Significance: Resting-state functional connectivity (RSFC) analyses of functional near-infrared spectroscopy (fNIRS) data reveal cortical connections and networks across the brain. Motion artifacts and systemic physiology in evoked fNIRS signals present unique analytical challenges, and methods that control for systemic physiological noise have been explored. Whether these same methods require modification when applied to resting-state fNIRS (RS-fNIRS) data remains unclear. Aim: We systematically examined the sensitivity and specificity of several RSFC analysis pipelines to identify the best methods for correcting global systemic physiological signals in RS-fNIRS data. Approach: Using numerically simulated RS-fNIRS data, we compared the rates of true and false positives for several connectivity analysis pipelines. Their performance was scored using receiver operating characteristic analysis. Pipelines included partial correlation and multivariate Granger causality, with and without short-separation measurements, and a modified multivariate causality model that included a non-traditional zeroth-lag cross term. We also examined the effects of pre-whitening and robust statistical estimators on performance. Results: Consistent with previous work on bivariate correlation models, our results demonstrate that robust statistics and pre-whitening are effective methods to correct for motion artifacts and autocorrelation in the fNIRS time series. Moreover, we found that pre-filtering using principal components extracted from short-separation fNIRS channels as part of a partial correlation model was most effective in reducing spurious correlations due to shared systemic physiology when the two signals of interest fluctuated synchronously. However, when there was a temporal lag between the signals, a multivariate Granger causality test incorporating the short-separation channels was better. Since it is unknown if such a lag exists in experimental data, we propose a modified version of Granger causality that includes the non-traditional zeroth-lag term as a compromising solution. Conclusions: A combination of pre-whitening, robust statistical methods, and partial correlation in the processing pipeline to reduce autocorrelation, motion artifacts, and global physiology are suggested for obtaining statistically valid connectivity metrics with RS-fNIRS. Further studies should validate the effectiveness of these methods using human data.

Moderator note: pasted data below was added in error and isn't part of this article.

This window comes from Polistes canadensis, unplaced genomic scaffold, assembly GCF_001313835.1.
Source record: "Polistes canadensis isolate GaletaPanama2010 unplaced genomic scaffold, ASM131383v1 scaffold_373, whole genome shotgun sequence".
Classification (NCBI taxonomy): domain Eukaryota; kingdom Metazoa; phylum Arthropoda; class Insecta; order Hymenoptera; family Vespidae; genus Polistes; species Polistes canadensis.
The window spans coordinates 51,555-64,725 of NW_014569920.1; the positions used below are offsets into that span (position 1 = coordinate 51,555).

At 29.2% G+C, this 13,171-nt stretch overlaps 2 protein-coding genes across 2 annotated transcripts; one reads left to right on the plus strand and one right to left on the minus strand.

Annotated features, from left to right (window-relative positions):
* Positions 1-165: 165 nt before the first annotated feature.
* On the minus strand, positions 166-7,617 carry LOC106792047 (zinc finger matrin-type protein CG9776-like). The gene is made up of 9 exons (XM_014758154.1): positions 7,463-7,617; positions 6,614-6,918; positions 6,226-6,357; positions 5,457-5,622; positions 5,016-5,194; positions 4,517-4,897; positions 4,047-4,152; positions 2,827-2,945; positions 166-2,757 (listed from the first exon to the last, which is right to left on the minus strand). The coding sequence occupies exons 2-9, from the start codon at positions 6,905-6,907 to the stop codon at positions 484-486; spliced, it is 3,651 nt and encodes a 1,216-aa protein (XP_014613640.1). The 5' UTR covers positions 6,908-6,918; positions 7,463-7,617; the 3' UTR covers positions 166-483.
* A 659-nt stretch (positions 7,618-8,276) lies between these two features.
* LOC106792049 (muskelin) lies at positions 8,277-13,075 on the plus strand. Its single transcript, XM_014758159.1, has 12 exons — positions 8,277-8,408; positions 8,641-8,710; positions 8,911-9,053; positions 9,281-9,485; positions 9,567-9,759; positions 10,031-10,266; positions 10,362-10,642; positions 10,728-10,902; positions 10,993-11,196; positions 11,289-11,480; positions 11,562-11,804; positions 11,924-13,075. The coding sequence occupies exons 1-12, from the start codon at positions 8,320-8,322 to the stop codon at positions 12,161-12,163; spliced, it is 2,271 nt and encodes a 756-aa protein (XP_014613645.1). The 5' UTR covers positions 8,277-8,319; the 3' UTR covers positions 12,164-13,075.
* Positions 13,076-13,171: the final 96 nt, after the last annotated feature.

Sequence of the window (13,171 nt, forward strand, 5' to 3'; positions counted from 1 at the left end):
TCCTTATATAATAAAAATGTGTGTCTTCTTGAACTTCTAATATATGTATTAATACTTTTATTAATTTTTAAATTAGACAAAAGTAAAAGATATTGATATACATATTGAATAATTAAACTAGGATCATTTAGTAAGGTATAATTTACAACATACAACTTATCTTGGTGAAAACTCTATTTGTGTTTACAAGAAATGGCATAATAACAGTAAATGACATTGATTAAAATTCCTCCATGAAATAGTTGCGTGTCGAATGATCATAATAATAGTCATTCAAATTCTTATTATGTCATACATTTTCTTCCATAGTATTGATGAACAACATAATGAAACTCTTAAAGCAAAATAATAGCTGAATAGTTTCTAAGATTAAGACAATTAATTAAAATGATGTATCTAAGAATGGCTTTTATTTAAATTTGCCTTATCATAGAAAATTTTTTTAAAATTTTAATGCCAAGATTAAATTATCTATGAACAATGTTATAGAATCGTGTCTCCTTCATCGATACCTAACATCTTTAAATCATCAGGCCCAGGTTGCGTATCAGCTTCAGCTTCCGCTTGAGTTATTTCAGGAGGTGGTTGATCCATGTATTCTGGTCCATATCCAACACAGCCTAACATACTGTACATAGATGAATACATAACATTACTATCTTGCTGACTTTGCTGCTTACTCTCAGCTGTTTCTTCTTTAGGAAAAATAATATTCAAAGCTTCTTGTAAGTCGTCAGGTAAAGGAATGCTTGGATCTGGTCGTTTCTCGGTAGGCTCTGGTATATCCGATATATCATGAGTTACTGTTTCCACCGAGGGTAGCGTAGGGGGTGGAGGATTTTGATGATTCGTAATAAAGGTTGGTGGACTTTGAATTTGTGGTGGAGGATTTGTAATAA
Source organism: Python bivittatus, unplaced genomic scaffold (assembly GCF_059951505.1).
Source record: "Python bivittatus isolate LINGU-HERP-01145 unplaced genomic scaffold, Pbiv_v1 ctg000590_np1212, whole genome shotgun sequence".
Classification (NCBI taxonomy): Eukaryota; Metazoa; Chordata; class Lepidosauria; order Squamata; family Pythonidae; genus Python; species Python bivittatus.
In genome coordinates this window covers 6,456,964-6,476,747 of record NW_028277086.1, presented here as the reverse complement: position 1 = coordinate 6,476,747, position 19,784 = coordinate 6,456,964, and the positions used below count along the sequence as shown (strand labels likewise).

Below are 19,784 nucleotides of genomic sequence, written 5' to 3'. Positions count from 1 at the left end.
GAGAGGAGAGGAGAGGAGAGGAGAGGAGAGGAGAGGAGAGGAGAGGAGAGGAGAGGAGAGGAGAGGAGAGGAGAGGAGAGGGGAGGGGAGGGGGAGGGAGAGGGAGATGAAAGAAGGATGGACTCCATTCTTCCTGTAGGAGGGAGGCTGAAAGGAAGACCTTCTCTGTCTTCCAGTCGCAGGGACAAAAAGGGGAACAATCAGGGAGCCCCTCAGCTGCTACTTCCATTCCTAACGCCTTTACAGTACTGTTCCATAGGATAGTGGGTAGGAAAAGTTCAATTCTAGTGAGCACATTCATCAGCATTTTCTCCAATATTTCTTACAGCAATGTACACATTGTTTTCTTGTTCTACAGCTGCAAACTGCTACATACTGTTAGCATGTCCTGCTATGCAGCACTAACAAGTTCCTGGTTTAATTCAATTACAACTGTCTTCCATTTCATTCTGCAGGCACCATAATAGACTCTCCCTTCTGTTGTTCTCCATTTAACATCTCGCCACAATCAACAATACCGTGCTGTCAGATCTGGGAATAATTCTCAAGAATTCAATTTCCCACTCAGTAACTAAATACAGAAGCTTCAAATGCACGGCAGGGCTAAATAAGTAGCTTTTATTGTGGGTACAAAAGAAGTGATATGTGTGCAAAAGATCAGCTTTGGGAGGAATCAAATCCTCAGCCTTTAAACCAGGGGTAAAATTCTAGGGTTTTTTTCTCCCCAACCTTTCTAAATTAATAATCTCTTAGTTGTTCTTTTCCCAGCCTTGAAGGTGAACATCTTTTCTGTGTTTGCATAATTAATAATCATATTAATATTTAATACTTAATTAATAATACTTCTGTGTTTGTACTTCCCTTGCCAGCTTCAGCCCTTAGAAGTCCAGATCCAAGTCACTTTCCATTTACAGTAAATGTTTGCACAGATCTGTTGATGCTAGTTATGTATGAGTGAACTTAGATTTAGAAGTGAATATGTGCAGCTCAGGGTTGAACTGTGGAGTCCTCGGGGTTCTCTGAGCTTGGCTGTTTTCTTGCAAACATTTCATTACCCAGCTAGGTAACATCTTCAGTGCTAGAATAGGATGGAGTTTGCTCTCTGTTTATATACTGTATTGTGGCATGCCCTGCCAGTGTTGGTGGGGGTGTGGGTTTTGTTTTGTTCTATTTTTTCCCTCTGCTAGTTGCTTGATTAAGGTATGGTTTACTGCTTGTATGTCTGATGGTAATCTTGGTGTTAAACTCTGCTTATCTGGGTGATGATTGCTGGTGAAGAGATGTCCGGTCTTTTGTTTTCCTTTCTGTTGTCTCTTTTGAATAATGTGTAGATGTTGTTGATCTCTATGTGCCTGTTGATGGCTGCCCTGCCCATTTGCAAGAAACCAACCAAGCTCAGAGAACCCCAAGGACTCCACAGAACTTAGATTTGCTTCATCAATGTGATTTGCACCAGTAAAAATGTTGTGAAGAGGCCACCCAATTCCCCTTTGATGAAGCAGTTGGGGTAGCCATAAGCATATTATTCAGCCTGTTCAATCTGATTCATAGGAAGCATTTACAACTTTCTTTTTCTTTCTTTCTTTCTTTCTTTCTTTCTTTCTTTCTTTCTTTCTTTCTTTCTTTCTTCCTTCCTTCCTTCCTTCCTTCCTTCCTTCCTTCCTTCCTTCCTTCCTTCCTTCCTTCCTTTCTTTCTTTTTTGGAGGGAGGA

Cover page of Cochlear Implants for Deaf Children With Early Developmental Impairment.